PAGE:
Cat Thomson

The Fat Pheasant

(3-15 Main Street, Newton, Broxburn (0131 629 8671)

The Fat Pheasant

Owned by a local entrepreneur Karina Bowlby, who simply couldn’t sit back and see her local closed, The Fat Pheasant at Newton reopened just before I visited in March.

Although the chef has changed since then, it still offers value and a great Sunday lunch.

Cat Thomson

Dine, The Little Chartroom and Cafe St Honore

It is sacrilegious to say – and I apologise in advance to all those marvellous restaurant and kitchen staff who are all suffering terribly at the moment – but I’ve loved having amazing food delivered to my house for me to eat at my leisure and (frequently) in my jammies.

Standouts for me have been Dine (and not just for their cocktails, which were a Godsend in the dark days of lockdown), delivering three generous courses and wine for £42.

The Little Chartroom (£67 for four courses for two people – with wine and a playlist). Cafe St Honore (five courses, coffee and wine for two – £67) and pop-up The Table Goes Rogue (four courses of utter perfection for only £35 per person).

Kayt Turner

Aizle

(38 Charlotte Square, Edinburgh (0131 527 4747)

I splurged The Scotsman’s expenses budget with a visit to Aizle, at £70pp for six courses (and lots of extras, including bread and petit four), after it relocated from the Pleasance to the garden room of hotel Kimpton Charlotte Square in August.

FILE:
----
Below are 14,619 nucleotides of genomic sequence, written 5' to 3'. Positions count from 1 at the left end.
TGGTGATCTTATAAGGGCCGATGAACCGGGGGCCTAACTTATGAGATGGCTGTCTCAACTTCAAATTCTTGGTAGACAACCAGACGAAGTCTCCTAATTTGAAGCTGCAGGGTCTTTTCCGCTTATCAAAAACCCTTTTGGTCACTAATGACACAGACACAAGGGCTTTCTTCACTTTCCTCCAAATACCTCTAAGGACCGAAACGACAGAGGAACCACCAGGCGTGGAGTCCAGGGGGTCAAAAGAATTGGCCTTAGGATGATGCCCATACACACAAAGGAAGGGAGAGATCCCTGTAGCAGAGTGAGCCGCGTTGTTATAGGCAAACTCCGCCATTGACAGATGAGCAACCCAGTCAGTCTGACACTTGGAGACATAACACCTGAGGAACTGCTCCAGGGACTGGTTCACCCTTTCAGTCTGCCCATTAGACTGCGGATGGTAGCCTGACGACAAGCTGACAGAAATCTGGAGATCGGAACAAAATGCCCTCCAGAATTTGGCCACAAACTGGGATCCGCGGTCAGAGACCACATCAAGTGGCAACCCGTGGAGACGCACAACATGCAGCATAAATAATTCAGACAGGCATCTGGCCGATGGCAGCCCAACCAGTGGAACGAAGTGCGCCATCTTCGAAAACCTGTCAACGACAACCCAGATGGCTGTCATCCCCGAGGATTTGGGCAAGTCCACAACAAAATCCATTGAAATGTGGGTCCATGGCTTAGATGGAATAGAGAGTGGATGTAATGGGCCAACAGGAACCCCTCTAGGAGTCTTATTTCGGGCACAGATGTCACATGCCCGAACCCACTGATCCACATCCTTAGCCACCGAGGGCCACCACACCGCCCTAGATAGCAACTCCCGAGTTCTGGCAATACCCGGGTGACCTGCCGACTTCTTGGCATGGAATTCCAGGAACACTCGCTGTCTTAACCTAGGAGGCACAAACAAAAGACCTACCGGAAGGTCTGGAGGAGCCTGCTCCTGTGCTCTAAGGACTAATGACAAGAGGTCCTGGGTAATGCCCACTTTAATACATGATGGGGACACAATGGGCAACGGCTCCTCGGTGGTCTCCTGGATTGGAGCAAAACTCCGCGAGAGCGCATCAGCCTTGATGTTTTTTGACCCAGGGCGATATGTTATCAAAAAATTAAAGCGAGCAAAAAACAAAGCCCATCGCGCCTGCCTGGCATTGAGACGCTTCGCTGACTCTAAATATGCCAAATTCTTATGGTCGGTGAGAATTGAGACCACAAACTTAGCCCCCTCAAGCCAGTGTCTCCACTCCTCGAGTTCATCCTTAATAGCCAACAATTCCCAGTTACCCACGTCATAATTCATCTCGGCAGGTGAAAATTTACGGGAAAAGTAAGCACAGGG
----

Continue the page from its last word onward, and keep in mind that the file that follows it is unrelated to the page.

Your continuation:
Although accounts may not agree, this magical meals was worth every penny, and I scored it a rare 9/10.

Gaby Soutar

Wanderlust Cafe & Bistro

(274 Canongate, Edinburgh (0131 557 0480)

A home delivery of breakfast from Wanderlust Cafe & Bistro – potato waffles with fried eggs, crispy bacon and chives, which travelled surprisingly well, plus just-sweet enough granola with rich, mascarpone-like yoghurt, and a double helping of coffee.

All in all a low-level delight that was high in quality and enjoyability and well and truly brightened up my Saturday morning.

As far as cheering myself up goes, in the thick of lockdown I very much enjoyed my deliveries of Lovecrumbs’ Selection Box, £18.

It includes a “dealer’s choice” of six treats from the bakery. Just order online, and treats like their chocolate peanut butter cookies, loaf cakes, cinnabuns and cookies, slid into their pink stripy paper bags, will arrive at your door.

Gaby Soutar

Leftfield

(12 Barclay Terrace, Edinburgh)

Lovely LeftField, at Bruntsfield Links, adapted quickly over lockdown, serving ice-creams and coffee out of their hatch and also doing an excellent At Home offering.

We reviewed this takeaway and went for the shellfish platter, which felt very sybaritic after a lean period of no eating out or holidays. Also, nothing needed reheating, so it felt like a proper lazy person’s treat.

Gaby Soutar

About The Author

Gaby Soutar

Gaby Soutar is a lifestyle editor at The Scotsman. She has been reviewing restaurants for The Scotsman Magazine since 2007 and edits the weekly food pages.